Today marks a fateful day in history: March 15, the day Julius Caesar was assassinated.
The Roman general and statesman was murdered in 44 BC, after he had been declared dictator for life. The assassination was led by a conspiracy of senators, including Caesar's friend and former ally, Marcus Brutus. The event is widely considered one of the key turning points in Roman history that led to the fall of the Roman Republic and the rise of the Roman Empire.
The story of Caesar's assassination is often told through the words of the Roman poet and playwright, William Shakespeare. In his famous play, “Julius Caesar”, Brutus is portrayed as a tragic hero, torn between his loyalty to Caesar and his duty to the state. In the famous line, “Et tu, Brute?” Caesar expresses his surprise at his former friend's betrayal.
Caesar's death would have lasting consequences for the Roman world. The senators who assassinated him were soon deposed, and the Roman Republic was replaced by the Roman Empire. This new imperial order was founded on the ideals of centralization and autocracy, paving the way for the rule of emperors like Augustus and Nero.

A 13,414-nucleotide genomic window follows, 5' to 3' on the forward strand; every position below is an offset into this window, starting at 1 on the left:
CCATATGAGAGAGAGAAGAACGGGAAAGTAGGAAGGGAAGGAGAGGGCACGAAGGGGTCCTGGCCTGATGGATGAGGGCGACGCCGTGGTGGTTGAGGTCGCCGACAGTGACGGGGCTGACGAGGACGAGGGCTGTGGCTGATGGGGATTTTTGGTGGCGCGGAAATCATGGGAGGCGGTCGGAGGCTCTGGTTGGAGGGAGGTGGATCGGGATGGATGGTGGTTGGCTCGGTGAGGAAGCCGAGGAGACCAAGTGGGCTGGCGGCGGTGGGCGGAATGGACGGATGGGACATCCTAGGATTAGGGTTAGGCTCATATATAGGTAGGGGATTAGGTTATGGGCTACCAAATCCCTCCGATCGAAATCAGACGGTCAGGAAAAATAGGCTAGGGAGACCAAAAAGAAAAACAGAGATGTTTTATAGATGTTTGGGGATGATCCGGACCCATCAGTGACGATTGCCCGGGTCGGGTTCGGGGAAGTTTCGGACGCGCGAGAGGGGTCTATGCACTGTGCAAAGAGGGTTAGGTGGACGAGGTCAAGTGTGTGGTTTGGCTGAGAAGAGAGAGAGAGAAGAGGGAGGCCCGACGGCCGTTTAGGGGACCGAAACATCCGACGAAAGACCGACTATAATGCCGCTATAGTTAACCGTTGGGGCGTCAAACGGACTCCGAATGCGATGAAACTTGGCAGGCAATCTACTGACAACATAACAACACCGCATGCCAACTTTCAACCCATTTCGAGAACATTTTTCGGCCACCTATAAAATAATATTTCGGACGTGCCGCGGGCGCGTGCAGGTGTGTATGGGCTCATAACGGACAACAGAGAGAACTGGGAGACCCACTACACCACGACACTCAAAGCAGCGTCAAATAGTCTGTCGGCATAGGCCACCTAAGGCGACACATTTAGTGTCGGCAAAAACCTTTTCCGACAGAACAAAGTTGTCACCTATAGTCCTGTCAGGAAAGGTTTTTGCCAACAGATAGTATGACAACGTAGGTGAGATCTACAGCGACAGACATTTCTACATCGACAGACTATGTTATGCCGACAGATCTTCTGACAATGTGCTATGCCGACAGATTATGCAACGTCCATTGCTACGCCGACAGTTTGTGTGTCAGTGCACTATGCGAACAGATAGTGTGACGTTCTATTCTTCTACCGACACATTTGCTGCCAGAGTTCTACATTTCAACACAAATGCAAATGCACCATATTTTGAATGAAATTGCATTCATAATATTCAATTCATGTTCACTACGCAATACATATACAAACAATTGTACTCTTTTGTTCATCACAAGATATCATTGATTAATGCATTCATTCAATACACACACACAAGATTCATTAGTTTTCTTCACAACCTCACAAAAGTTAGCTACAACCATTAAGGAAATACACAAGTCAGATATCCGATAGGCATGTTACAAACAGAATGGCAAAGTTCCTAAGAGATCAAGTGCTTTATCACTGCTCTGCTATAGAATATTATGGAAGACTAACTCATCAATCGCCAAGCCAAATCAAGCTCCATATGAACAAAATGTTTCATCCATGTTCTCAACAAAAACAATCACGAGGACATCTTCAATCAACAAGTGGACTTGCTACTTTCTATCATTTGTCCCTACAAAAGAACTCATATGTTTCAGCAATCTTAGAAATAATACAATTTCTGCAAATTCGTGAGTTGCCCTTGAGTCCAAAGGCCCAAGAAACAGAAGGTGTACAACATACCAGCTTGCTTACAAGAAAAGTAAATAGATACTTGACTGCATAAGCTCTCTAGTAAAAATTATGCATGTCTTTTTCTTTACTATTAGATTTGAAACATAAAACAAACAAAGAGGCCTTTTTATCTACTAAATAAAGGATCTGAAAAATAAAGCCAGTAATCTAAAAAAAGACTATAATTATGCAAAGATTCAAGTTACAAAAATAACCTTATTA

The legacy of Julius Caesar is still felt today. He is remembered as one of the greatest military commanders of all time, and his reforms of the Roman government have been an inspiration for democratic movements throughout history. His death is a reminder of the fragility of power and the dangers of ambition.